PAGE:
The concept of the New Approach is based upon mutual confidence of all players involved, including notified bodies, and as such it is crucial to ensure that all notified bodies, wherever they are located, have the same levels of competence and operate to the same requirements. Under the current legislation, the assessment and monitoring of bodies is the responsibility of the parent Member State; unfortunately there is no consistency of approach and designation and monitoring requirements differ widely. Some Member States have more stringent criteria than others (the directives only set minimum requirements) which results in an unlevel playing field, and has the added risk that certificates may not be recognised in other Member States, undermining confidence in the competence of notified bodies and the system as a whole. Some Member States organise designation, assessment and monitoring of notified bodies directly through their public administration, whilst others use the support of a national accreditation body. Accreditation is a formal system which provides an independent and authoritative attestation of the competence, impartiality and integrity of conformity assessment bodies, thereby supporting the value and credibility of the work done and certificates issued.

Accreditation bodies are organised at European level into the EA (European co-operation for Accreditation) which ensures homogeneity of operation. EA ensures that National accreditation bodies all work to the same requirements, so that accreditation granted from one body is directly comparable to that granted from another. Therefore, accreditations are equally reliable and can be trusted by the direct and indirect users of them. The added value of accreditation is that it is a formal organised scheme providing consistency at Community level, however there is no requirement for use of accreditation nor does accreditation have any authority.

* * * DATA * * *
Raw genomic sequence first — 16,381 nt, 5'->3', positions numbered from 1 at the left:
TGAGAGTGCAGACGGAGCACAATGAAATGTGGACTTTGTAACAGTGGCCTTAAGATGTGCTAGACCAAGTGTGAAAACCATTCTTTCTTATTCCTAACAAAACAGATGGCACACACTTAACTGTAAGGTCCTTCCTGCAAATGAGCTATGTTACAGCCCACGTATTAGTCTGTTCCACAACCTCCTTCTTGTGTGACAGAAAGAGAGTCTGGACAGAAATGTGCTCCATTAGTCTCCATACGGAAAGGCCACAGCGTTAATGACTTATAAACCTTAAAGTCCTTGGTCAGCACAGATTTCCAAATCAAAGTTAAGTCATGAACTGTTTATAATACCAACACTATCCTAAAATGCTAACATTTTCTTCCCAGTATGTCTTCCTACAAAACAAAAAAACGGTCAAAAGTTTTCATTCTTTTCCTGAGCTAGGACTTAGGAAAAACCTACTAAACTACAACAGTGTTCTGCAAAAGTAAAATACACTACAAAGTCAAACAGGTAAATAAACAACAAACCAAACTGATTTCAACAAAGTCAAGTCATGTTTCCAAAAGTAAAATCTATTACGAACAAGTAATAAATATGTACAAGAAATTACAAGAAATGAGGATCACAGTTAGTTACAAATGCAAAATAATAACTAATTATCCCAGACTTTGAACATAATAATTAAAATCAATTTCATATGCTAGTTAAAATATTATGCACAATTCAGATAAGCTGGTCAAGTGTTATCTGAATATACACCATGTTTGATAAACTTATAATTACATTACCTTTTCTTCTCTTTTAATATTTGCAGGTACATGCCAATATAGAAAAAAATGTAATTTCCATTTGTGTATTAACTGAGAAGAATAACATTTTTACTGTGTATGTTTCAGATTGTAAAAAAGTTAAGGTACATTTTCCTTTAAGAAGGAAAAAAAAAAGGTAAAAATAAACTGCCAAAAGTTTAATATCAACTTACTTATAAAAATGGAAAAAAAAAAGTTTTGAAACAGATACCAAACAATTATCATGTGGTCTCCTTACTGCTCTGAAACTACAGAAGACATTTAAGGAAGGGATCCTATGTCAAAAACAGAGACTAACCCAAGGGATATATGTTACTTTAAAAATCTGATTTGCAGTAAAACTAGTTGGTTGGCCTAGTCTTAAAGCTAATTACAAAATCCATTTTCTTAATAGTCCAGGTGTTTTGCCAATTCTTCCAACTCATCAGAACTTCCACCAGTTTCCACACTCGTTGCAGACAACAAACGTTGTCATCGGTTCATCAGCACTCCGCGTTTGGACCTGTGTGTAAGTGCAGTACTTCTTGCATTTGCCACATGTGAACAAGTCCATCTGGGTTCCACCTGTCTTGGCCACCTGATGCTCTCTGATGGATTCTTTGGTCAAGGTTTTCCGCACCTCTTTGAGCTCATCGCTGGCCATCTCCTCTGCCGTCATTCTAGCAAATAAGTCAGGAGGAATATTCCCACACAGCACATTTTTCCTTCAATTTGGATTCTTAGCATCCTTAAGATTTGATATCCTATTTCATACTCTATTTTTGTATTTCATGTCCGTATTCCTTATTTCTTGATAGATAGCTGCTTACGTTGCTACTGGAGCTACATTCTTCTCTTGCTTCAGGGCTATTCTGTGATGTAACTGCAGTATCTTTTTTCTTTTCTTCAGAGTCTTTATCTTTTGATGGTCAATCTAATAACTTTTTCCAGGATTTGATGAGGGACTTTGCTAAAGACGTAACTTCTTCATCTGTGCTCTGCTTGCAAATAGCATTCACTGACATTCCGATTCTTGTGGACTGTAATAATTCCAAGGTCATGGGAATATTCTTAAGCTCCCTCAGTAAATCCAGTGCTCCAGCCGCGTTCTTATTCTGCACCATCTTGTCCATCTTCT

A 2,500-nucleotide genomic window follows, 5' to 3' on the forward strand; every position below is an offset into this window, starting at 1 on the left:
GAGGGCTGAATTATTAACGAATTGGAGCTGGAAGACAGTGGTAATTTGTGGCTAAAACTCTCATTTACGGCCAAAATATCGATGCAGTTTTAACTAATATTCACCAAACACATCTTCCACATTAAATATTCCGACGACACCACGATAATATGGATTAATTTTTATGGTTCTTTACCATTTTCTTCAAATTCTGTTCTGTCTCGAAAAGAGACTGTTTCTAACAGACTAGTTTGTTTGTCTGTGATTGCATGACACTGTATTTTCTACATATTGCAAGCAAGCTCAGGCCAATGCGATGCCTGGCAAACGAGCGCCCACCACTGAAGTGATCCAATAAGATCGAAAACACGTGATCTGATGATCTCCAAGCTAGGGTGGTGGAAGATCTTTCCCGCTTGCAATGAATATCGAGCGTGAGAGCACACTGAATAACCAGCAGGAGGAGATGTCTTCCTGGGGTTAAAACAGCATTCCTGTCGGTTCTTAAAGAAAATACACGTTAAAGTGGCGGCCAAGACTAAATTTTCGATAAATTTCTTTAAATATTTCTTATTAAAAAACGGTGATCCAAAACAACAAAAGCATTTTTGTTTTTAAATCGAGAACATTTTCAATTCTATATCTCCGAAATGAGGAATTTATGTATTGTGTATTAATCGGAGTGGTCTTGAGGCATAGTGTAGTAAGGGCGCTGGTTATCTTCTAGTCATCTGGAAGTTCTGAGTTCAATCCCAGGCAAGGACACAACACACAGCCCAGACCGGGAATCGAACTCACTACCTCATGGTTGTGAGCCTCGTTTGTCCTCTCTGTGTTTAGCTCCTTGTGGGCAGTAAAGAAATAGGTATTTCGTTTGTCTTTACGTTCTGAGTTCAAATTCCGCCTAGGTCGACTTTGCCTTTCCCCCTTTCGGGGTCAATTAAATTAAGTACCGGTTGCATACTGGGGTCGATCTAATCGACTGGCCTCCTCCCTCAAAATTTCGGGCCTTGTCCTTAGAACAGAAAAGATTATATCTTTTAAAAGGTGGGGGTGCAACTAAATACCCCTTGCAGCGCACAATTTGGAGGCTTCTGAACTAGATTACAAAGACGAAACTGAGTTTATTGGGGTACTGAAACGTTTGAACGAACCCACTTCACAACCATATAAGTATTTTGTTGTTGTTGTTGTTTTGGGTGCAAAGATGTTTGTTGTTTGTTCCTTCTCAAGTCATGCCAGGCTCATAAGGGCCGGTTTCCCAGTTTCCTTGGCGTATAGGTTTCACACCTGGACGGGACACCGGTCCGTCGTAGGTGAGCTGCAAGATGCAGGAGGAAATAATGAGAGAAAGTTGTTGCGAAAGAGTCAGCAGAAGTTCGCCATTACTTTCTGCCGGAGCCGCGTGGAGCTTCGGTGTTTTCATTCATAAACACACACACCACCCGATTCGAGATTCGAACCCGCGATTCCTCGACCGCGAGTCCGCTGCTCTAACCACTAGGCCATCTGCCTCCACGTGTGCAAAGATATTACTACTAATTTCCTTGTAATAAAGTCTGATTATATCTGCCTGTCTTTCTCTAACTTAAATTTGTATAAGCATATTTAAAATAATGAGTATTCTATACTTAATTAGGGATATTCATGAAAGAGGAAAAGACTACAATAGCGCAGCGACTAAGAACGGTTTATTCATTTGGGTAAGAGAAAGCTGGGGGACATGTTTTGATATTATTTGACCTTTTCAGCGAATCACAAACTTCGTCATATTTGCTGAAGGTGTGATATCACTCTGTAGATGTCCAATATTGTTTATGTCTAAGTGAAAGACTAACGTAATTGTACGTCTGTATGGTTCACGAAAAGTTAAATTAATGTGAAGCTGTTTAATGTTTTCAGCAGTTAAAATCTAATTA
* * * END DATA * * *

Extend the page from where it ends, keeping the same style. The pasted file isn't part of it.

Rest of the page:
There is clearly a need to improve coherence and comparability of designation, operation and monitoring of notified bodies throughout the Community and, therefore, different options were considered. One possibility was to centralise the whole notification system through the creation of an Agency at EU level to centralise competence assessment, notification and monitoring, however this has been discounted as costly, burdensome and unfeasible to implement. The preferred option is to build upon the existing system and to introduce elements to significantly strengthen it and ensure comparability throughout the Community.